The kales grown this year have provided additional green leaves for both the ducks and chickens until the lockdown earlier this month, so I will grow them again next year to add variety to their diet. The tree cabbage and Aztec brocolli will both be planted in the Food Forest as will some of the chards and dwarf kale. The latter two will act as ground cover for the year.

I started to harvest the purple sprouting broccoli about six weeks ago and we've enjoyed large portions of it weekly (or more often) since then and it looks as though we should be able to continue enjoying the crop for a couple more months. By planting two varieties this year we've extended the harvesting season by several weeks and I plan to do that again next year. So far I haven't frozen any purple sprouting broccoli as I think the flavour and texture diminish too much when it's frozen.

Carrot Chantenay Red Cored
Carrot Cosmic Purple
Carrot Rainbow Mixed
Beetroot Monorubra
Beetroot Boltardy
Parsnip Tender and True
Oca
Potatoes early
Potatoes maincrop

Mr J and I have been surprised this year by some of the vegetables that I've sown. Beetroot was the biggest eye-opener for us, I have always liked beetroot in a salad, although prefer it not to be in vinegar as I find that the flavour of the beet becomes over-powered. Mr J tolerated beetroot, but certainly wouldn't have listed it as a preferred vegetable option. We've both been delighted by roasted beetroot, it seems the slow cooking with a selection of other root vegetables allows the sugars to sweeten and caramelise making them delicious. I also made a tasty beetroot and apple relish.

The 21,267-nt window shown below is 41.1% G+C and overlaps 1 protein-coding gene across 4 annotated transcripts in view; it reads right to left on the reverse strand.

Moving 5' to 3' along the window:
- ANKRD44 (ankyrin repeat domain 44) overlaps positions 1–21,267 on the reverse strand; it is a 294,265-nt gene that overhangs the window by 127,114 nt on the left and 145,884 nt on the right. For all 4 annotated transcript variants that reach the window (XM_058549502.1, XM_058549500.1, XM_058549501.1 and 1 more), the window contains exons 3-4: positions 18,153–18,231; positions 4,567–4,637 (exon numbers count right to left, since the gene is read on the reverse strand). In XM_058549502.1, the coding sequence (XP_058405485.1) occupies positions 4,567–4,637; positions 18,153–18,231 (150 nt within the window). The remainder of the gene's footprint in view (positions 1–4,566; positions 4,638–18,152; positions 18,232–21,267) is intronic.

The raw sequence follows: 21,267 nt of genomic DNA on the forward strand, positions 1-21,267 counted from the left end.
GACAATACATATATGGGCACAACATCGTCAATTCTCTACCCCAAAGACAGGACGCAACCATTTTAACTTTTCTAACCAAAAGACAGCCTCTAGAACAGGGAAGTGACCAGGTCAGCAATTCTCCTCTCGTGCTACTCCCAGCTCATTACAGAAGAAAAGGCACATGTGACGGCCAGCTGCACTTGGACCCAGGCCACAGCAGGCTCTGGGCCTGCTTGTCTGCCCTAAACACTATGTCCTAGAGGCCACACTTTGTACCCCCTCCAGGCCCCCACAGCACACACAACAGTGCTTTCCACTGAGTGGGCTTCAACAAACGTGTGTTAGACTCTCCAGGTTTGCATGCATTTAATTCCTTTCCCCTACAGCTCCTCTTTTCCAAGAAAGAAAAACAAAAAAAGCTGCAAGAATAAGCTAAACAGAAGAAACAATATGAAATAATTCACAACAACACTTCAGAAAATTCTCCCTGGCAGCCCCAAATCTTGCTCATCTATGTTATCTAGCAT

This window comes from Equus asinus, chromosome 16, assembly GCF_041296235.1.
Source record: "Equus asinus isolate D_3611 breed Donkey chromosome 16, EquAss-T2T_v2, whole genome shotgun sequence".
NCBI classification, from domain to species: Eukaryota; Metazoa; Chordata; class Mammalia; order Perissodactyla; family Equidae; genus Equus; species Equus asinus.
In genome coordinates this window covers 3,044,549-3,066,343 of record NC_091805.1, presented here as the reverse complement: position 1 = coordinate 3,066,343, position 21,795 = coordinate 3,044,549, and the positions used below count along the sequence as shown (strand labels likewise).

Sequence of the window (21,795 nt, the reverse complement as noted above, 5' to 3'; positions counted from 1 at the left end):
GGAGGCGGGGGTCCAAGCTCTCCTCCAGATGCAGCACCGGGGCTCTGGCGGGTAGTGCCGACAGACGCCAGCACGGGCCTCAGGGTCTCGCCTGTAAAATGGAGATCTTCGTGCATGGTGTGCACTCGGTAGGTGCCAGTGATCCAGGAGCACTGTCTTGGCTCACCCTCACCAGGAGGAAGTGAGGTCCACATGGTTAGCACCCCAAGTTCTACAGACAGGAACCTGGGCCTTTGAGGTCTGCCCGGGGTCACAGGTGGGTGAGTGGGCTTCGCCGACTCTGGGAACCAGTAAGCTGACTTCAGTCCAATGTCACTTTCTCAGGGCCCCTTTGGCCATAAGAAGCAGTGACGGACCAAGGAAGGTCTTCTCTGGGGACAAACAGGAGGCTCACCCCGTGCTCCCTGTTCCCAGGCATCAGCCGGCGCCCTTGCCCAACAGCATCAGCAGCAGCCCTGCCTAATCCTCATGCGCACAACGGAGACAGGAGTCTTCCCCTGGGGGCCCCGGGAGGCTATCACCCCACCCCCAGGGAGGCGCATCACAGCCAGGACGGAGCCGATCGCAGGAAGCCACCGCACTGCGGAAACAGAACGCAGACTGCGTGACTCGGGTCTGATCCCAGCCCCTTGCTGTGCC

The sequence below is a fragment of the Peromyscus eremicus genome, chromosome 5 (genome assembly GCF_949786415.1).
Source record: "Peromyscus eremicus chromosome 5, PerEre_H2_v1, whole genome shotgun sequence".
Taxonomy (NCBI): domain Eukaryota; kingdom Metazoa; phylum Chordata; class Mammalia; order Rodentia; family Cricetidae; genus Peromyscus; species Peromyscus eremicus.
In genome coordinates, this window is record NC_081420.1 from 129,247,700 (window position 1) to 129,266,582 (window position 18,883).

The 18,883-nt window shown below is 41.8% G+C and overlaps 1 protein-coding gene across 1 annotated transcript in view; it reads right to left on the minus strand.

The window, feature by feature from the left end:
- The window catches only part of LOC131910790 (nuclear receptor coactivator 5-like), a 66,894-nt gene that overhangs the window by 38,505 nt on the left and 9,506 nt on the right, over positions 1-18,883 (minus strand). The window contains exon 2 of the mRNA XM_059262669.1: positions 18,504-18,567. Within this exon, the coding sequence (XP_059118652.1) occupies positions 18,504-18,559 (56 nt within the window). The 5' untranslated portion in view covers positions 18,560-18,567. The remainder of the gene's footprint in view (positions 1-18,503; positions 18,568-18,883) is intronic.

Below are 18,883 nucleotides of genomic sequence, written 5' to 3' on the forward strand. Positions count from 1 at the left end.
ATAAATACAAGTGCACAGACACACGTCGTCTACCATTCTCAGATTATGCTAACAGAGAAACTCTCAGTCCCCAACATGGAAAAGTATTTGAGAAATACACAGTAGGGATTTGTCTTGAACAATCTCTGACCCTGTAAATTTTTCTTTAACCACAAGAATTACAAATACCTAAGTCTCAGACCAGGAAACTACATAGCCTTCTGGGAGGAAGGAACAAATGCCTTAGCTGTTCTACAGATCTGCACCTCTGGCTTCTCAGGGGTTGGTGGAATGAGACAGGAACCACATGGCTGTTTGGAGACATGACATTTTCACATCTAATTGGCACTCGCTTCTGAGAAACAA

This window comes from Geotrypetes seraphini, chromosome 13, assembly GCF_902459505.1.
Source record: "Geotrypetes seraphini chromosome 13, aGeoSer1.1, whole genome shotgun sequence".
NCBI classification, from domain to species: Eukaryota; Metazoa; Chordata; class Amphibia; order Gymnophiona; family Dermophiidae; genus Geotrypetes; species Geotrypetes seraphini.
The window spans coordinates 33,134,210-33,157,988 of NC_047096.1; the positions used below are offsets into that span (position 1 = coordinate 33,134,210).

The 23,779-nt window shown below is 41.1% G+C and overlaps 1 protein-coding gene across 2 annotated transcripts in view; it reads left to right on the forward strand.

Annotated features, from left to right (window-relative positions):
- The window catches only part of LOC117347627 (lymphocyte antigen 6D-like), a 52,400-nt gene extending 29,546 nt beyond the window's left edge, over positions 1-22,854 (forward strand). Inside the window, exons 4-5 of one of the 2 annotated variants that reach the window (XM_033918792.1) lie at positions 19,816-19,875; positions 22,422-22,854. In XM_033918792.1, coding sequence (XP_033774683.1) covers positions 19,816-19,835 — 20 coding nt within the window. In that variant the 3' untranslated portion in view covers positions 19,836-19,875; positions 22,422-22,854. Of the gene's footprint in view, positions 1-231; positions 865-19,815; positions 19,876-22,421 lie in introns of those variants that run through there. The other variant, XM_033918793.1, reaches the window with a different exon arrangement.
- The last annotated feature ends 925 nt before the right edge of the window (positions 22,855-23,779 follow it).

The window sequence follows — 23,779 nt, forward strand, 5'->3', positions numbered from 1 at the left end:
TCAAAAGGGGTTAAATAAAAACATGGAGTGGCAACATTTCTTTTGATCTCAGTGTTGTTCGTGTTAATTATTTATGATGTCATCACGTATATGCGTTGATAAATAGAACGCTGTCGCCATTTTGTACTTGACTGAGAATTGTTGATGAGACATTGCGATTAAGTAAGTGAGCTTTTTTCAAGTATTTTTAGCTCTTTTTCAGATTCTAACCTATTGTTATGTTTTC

Our home grown carrots have been so nice that I am now slightly reluctant to buy them from a shop as so much of the flavour is lost in the time it takes from harvest to plate. We've also decided that we prefer the rainbow mix carrots and in particular the darker colour carrots, so next year I will grow more carrots and also try some Chantenay carrots too.

I grew oca for the first time this year, they were sent to me as a gift from Joanna who offered them on Twitter. I had no idea what they would be like, but they have been easy to grow and harvest and taste delicious. We ate them with our Christmas lunch and my daughter and her partner were equally impressed with them. This week I am sending some oca tubers to another gardener, who has sent some perennial nasturtium tubers.

Salad Curcurbit Melothrie
Lettuce Gourmet Mixed
Lettuce Lollo Rossa
Celery Red Soup
Dill
Radish French Breakfast
Tomato San Mazarno 2
Tomato Thessaloniki
Tomato Brandywine Black
Tomato Moneymaker
Cucumber Chinese Slangen
Asparagus Connovers Colossal
Corn Fiesta

This year I grew 12 tomato plants in the greenhouse and next year I plan to grow many more. I will plant them in the greenhouse and in the garden and rig up some sort of protection for the ones grown outside to give them conditions similar to the greenhouse and thus, hopefully, reduce the risk of blight. This year I made about 12lbs of tomato and vegetable sauce, but next year I'd like to stock the larder with enough tomato sauce that I don't need to buy any tomato puree. We also have a large bag of tomato halves in the freezer which we use for breakfasts and adding to other meals, it has been lovely to have 'fresh' tomatoes that still taste as though they've just been pulled from the vine.